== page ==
1

Store.

branding a farmer, and exhibiting him to a whole neighborhood, as one that is "unkind to the soil,” for no one should expect,

“To reap where he has not sowed,
Or gather where he has not strawed."

WHAT WILL AN ACRE OF LAND PRODUCE ? In 1822, I enclosed an acre of land in the vicinity of Wilmington, for the purpose of trying this experiment. I erected upon the ground a small house, and leased it to a gardener to work for onehalf the produce. The ground was enclosed in such a manner, as to leave an exact acre under cultivation. It was at first ploughed deep, the stones all carefully pitched off, then highly manured, and afterwards worked the first five years with the spade. I furnished the gardener with about forty dollars worth of manure annually, and sent' a man, horse and cart, twice a week to draw the produce to market. Every means was used to raise the amount of sales to the highest point; seeds of the choicest kinds of vegetables were procured, forcing beds erected, and the produce ripened early, and sold in the market at a high price.

The average produce of my share for the first five years, was $174 20 cts. per annum, consequently, the whole amount produced by this acre of land was not less than $348 40 cts. per annum, besides the vegetables used in the gardener's family.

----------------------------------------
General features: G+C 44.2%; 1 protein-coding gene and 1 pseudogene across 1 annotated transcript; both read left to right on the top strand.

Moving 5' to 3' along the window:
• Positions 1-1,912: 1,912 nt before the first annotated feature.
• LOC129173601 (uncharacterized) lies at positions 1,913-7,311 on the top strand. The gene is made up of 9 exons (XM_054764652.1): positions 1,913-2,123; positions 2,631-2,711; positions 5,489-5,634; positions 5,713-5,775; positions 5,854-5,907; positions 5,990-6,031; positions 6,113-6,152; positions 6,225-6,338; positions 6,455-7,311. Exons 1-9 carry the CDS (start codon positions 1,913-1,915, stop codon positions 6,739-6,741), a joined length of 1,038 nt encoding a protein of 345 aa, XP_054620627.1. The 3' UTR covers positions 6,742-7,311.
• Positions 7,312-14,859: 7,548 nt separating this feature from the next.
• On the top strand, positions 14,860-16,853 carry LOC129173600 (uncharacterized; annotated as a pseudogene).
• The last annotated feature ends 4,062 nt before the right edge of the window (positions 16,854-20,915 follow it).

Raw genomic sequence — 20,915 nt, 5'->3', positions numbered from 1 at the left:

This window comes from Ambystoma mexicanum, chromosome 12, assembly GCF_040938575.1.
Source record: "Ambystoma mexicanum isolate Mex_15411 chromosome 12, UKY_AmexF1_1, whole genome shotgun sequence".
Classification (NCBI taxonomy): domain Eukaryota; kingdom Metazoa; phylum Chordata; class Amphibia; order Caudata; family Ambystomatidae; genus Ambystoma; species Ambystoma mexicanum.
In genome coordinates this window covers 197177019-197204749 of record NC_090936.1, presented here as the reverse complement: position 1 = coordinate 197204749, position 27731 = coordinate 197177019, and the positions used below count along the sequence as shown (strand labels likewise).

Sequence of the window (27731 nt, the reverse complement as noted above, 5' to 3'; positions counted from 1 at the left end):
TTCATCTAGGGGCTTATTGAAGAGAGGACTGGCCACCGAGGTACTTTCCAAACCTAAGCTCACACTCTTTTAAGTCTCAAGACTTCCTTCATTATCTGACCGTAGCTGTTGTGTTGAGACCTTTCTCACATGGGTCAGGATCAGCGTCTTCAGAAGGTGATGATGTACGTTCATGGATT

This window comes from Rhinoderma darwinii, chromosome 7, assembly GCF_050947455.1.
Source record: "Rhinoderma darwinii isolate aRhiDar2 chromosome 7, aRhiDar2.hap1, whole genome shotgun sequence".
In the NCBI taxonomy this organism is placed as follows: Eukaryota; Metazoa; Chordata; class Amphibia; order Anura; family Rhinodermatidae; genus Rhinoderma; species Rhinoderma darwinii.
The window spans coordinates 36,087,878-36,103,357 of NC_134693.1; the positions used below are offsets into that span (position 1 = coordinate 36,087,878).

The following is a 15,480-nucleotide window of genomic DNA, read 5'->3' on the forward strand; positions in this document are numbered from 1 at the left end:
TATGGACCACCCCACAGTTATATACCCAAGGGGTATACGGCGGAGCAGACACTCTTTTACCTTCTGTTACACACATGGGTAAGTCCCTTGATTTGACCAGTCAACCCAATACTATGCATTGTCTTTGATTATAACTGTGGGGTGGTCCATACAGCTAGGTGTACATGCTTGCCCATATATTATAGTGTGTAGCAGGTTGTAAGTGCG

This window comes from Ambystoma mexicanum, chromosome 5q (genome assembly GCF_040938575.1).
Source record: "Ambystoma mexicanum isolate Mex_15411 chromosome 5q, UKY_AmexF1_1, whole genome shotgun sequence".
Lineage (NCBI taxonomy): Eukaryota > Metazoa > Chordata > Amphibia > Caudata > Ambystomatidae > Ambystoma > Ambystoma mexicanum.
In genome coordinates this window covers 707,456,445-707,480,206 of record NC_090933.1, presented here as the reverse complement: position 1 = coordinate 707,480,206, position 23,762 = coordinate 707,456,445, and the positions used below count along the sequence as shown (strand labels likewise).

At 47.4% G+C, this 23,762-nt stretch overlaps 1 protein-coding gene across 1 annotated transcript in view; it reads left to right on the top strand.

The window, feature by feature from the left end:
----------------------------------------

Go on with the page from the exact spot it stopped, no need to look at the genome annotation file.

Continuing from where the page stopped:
The gardener and his little family, consisting of three persons, had other perquisites, by which they obtained about $100 annually, in addition to their share of the garden; by which they were enabled to live in comfort, and could have indulged occasionally in some of the luxuries of life if they had chosen so to do. But like most other workers of the soil in this country, they wanted more land, and till it with a plough and a horse.

In order to gratify this disposition, I enclosed them another acre, and lent them a horse, plough, and occasionally a man to work it, and continued the same outlayings for manure as in the former case.

The consequence of this change was, that I received less per annum for the second five years than the first.

The family now became dissatisfied with their situation, nothing would do but more land; they complained of their labor being increased, and their income diminished; they had sometimes to hire and they had no money to pay the laborer; they had many other difficulties to encounter, all of which were ascribed to the smallness of their farm. I was now as much dissatisfied as they were, for we could not agree about the cause of our unsuccessful efforts; but as no other way opened at the time, I enclosed about two acres more for a third five years experiment, which terminated in my receiving less income than in the second five years, and not much over one half the amount of the first five. So much for increasing the size of farms without being “kind to the soil.”.